Disturbingly, the second draft of the NPS on electricity networks proposes to weaken the standing of the Holford Rules. The original draft stated that decision makers should recognise that the Rules should form the basis for the approach to routeing new overhead lines, and applicants should be expected to follow them where possible.

The latest draft only says that decision-makers ‘should bear them [the Rules] in mind’. In CPRE’s view this would mean a significant weakening of the Rules. It is likely to mean that there will be no requirement on either (i) electricity companies to demonstrate that they have sought to avoid damaging impacts to important areas of landscape; or (ii) the decision maker to base its evaluation of a proposed overhead transmission line scheme on whether the Holford Rules have been met. Nor is there any expectation that the mitigation measures suggested in EN-5 (paragraph 2.8.9) should be carried out for schemes where one or more of the Holford Rules are not met. We fear that the effect of this would be seriously to weaken the protection of the countryside from unnecessary and intrusive energy infrastructure.

Minor changes with major impacts

Other minor changes to the wording of several sections of the NPSs are of concern to CPRE. Because NPSs have a different status under the Planning Act 2008 than existing PPSs – decisions on major infrastructure must be taken in accordance with the NPSs rather than existing policy – minor changes in wording can have major impacts on countryside protection.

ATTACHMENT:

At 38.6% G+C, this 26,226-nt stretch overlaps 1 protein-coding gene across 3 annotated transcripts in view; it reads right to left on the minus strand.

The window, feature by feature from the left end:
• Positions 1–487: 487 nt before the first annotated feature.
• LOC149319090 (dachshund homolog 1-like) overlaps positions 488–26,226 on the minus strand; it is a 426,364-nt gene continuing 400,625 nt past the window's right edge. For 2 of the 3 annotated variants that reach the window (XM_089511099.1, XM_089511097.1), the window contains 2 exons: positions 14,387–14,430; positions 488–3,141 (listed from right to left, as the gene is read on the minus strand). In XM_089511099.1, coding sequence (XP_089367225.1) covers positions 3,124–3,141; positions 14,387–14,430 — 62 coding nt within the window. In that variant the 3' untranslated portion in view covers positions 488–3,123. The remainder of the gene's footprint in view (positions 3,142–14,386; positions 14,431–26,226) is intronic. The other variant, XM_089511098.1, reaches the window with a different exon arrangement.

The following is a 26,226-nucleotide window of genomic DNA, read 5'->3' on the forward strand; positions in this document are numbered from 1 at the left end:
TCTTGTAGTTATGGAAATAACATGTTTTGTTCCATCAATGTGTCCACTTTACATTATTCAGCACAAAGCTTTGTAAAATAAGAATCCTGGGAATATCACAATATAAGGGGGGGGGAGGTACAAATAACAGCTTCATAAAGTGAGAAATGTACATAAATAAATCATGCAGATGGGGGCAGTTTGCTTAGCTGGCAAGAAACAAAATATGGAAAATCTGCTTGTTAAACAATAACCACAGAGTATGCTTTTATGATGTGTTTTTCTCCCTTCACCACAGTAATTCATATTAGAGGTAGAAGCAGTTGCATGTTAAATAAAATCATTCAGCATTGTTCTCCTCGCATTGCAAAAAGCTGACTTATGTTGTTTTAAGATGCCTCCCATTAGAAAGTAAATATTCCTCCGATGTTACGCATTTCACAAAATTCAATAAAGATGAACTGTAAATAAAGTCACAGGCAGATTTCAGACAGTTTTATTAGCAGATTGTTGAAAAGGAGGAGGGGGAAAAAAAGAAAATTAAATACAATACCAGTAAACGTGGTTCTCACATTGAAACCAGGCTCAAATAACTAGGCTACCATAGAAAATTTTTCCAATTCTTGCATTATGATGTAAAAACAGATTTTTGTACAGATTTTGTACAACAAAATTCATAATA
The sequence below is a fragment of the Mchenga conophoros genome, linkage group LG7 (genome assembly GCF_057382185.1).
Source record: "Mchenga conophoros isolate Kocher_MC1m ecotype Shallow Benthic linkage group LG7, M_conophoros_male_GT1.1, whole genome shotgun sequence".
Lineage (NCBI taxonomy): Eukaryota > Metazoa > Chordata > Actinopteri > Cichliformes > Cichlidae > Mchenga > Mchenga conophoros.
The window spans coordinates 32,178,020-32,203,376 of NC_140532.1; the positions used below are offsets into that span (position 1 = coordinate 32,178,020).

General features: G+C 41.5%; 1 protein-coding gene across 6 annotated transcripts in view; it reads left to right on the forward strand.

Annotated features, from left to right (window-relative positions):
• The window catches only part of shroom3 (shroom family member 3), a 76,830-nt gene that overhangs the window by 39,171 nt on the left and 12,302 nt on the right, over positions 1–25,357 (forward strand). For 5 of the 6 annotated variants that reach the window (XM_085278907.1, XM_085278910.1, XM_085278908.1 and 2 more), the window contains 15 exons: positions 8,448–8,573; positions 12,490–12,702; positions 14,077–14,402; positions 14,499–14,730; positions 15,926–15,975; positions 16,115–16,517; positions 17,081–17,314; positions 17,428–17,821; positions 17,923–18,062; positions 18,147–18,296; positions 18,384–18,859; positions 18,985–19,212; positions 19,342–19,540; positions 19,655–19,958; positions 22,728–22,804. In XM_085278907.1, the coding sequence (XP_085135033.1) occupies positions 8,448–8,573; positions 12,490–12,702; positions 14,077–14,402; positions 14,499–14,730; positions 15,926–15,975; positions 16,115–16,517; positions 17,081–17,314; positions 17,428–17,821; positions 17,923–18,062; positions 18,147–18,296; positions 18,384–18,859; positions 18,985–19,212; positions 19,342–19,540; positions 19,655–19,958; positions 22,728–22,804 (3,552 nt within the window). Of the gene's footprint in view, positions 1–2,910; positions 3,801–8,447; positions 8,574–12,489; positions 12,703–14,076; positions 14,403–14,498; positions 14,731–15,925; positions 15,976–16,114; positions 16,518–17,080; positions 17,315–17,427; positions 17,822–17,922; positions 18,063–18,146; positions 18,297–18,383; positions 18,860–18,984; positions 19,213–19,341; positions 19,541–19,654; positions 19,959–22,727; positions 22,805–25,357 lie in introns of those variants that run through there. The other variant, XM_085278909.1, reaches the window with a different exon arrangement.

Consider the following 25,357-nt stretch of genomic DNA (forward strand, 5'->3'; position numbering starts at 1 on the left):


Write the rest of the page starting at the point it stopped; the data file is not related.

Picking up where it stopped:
A few examples of such changes are detailed below:

- Paragraphs in section 5.8 of EN-1 on the historic environment almost exactly repeat existing protections in PPS5, except that they remove references to non-designated assets. In particular, paragraphs 5.8.12 and 5.8.17 add the word ‘designated’ to existing language in PPS5, weakening protection for non-designated, but still important, heritage assets;

- Paragraph 5.9.9 of EN-1 on visual and landscape impacts repeats the new ‘contribution to the regional economy’ criterion which first appeared in the previous draft EN-1. This is a significant departure from existing protections for nationally designated areas and significantly reduces their protection;

- Paragraph 5.12.8 of EN-1 identifies developer contributions as a material consideration for planning decisions. While we welcome the consideration of these benefits through the planning process, the NPS should specify that contributions should relate to the purpose of the project (eg. community benefits for energy projects should contribute to local energy saving or microgeneration); and

- Paragraph 5.10.12 of EN-1 advises applicants on ways in which to circumvent Green Belt protection. This is deeply disturbing.

This is by no means an exhaustive list of the changes. We are concerned that democratic scrutiny of the revised draft NPSs has been made more difficult by these changes being summarised as drafting changes, ostensibly used simply or clarify, rather than changes in policy, which deserve public scrutiny.

November 2010

[1] Note that this only partially takes into account the spatially explicit proposals for new nuclear power stations.